One of the first offerings from NBCUniversal's new streaming service Peacock is an adaptation of Aldous Huxley's 1932 dystopian novel, Brave New World. But while the series is one of the new streaming service's first out of the gate, its journey to Peacock has been a long one — and whether Brave New World returns for Season 2 will largely depend on the success of Peacock and how many subscribers it can rein in.
Like the classic novel, the series follows residents of the futuristic New London society — Bernard Marx (Harry Lloyd) and Lenina Crowne (Jessica Brown Findlay), who are born from test tubes and assigned to a genetic caste at birth — as they begin to question the rules of their world. The series wasn't initially intended to launch a streaming platform: Before Brave New World landed at Peacock, Deadline announced in 2015 that the television adaptation would be produced through Syfy and Steven Spielberg's production company Amblin TV. In February 2019, the series moved to the USA Network (both it and Syfy are NBCUniversal subsidiaries) before it finally moved to Peacock last September.
This isn't the first time Brave New World has received the NBC treatment: In 1980, the network released a two-part miniseries, which was nominated for two Primetime Emmys. The more recent version was a 1998 TV movie, which also premiered on NBC and starred Peter Gallagher as Bernard Marx and the late Leonard Nimoy as Mustapha Mond. However, that version was less positively received, with ScreenRant's Padraig Cotter lamenting the film's manufactured happy ending was "an unsatisfying translation of the source material."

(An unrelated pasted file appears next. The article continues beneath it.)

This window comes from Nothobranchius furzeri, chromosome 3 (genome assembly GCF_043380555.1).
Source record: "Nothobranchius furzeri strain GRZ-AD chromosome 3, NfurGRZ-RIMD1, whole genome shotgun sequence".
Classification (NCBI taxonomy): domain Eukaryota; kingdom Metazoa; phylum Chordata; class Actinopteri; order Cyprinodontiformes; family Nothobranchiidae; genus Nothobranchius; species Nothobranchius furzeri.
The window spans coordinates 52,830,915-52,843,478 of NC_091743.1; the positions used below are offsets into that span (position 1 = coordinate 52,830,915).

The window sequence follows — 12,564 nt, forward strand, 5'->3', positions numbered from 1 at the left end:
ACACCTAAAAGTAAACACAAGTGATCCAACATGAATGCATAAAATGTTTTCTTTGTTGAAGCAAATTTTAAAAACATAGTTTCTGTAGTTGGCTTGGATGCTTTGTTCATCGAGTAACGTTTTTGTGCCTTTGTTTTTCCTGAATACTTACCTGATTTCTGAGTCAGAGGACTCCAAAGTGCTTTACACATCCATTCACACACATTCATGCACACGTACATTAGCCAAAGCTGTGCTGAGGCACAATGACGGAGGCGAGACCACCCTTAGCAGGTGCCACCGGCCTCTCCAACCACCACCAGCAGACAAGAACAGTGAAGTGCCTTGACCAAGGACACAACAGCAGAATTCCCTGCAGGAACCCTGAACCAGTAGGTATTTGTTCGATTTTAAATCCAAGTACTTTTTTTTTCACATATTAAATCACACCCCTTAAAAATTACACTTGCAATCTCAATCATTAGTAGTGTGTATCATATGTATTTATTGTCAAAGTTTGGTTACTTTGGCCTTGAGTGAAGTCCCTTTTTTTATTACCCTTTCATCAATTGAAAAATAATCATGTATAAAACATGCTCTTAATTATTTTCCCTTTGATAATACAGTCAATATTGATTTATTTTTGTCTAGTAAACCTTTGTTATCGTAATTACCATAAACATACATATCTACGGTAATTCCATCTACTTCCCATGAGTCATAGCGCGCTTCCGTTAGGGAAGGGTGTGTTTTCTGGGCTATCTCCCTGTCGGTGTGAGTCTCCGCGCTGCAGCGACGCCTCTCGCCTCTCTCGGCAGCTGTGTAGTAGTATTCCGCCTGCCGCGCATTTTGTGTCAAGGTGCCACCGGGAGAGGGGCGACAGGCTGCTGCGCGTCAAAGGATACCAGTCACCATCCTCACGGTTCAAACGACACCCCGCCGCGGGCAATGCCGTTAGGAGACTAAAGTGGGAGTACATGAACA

This most recent Huxley adaptation isn't receiving rave reviews, either, which may dictate whether it gets a Season 2 order or not. That said, Peacock's Brave New World might follow in the footsteps of its streaming predecessor, Apple TV+, which renewed all of its debut shows for a second season, regardless of the critical response.
Furthermore, it is famously difficult — though not impossible — to translate dystopian novels onto the screen. Just look at adaptations of Ender's Game, Fahrenheit 451, The Road, or David Lynch's Dune (though Denis Villeneuve's upcoming version looks promising). As Alexis Soloski pointed out in the New York Times, the society that Huxley predicted — one where monogamy is discouraged, and drugs are taken to assuage feelings — is in many ways already a reality in 2020. Does that, by extension, make the series nonessential?
It's a brave new world for competing streamers, and only the strongest survive.